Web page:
Education Minister Yuli Tamir has been much in the news. Two weeks ago she went on a well-publicized visit to authoritarian Singapore to learn the secret of its school system's success.
Tamir summed up her visit in an interview with Yediot Aharonot, saying, "What most entranced me about [Singaporean schoolchildren] was that while there is discipline, it doesn't look like repression. I didn't see fear in the children's eyes."
It makes sense that this would be the aspect of Singapore's education system that most impressed Tamir. Her moves back home are all aimed at foisting her political agenda on schoolchildren while blocking all forms of dissent. Dissent, after all, could make her agenda appear repressive.
Tamir's political agenda has been alternately described as pro-peace, anti-Zionist, pro-democracy, anti-democracy, pluralistic and anti-Semitic.
To understand what her agenda actually holds in store for our future, we need to move beyond labels and assess her policies themselves.
Last December, Tamir ordered that from now on, all maps of the country in new textbooks must clearly demark the 1949 armistice lines. As Tamir sees it, the demarcation of the 1949 armistice lines is crucial for advancing peace. Speaking to Ha'aretz, she said, "We cannot demand that our Arab neighbors mark the borders from 4 June 1967, when our own Education Ministry has erased them from the textbooks and from the students' consciousness."
SINCE ISRAEL has applied its laws to the entirety of unified Jerusalem and to the Golan Heights, it is clear that the reason they don't appear in school textbooks is because they are irrelevant to the study of Israel's borders. Aside from that, when the cease-fire lines were drawn, neither Israel nor any of its neighbors accepted them as borders and, moreover, in the peace treaties with Egypt and Jordan, those lines did not serve as the basis for determining the borders between them. And so, not only does her move ignore Israel's own determination of its sovereignty, it also ignores historical fact.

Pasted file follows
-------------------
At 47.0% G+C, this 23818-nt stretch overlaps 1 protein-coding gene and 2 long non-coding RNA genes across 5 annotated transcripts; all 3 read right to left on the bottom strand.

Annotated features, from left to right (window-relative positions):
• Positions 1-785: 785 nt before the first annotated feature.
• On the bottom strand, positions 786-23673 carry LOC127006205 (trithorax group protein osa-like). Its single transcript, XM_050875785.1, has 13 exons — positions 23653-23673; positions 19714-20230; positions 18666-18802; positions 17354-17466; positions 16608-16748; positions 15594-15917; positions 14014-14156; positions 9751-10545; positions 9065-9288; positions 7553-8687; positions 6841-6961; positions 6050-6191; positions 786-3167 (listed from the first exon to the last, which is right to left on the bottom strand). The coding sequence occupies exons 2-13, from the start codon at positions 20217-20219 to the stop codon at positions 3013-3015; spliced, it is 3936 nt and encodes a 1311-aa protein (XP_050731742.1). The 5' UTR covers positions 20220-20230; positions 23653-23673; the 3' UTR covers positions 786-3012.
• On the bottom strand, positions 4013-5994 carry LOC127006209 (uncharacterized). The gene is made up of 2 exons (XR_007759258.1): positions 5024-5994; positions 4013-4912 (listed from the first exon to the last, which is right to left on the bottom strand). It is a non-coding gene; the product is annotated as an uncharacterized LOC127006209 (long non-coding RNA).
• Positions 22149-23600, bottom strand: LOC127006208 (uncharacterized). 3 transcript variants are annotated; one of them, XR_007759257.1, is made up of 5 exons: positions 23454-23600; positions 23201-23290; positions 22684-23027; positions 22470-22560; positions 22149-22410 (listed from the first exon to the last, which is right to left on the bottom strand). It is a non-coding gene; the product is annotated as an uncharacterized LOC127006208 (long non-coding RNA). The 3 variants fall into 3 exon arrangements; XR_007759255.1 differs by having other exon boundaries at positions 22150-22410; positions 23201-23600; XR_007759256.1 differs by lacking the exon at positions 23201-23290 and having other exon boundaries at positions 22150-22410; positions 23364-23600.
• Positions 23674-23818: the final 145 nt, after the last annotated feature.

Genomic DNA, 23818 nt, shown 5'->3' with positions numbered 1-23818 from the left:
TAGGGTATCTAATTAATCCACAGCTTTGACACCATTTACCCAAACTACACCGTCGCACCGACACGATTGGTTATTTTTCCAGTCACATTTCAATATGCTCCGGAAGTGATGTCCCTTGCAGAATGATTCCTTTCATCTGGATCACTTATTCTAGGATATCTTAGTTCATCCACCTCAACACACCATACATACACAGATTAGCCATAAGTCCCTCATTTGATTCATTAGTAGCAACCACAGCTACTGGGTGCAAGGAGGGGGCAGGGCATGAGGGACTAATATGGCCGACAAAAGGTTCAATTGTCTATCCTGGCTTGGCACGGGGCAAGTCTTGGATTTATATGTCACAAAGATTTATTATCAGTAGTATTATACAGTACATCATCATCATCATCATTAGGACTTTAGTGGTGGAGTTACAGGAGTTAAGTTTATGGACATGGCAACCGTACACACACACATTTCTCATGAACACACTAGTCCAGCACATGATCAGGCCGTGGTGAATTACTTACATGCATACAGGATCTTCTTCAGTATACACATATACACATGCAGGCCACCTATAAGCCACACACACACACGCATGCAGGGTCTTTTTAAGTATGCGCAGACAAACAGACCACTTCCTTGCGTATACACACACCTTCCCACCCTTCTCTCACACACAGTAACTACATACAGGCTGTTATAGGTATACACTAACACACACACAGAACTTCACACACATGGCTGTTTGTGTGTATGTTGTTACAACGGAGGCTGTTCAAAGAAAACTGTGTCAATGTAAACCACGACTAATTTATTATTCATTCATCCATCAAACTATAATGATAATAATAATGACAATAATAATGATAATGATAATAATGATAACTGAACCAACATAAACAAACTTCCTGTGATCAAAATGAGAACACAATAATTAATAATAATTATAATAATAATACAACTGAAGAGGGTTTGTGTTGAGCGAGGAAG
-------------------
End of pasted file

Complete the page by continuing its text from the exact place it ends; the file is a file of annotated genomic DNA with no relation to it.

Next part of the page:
As one of the founders of the EU-funded radical Peace Now movement, Tamir opposes all Israeli building beyond the 1949 lines. Her animus was given expression this month with the Council for Higher Education of Judea and Samaria's decision to upgrade Ariel College to the status of university center. Immediately after the institute, which confers bachelor's and master's degrees on its 8,500 students, changed its name to the Ariel University Center of Samaria, Tamir pledged to cut off its government funding and to ignore any correspondence with the institution if it referred to itself as a university center.
Caroline B. Glick is the senior Middle East fellow at the Center for Security Policy in Washington, D.C., and the deputy managing editor of The Jerusalem Post, where this article first appeared.
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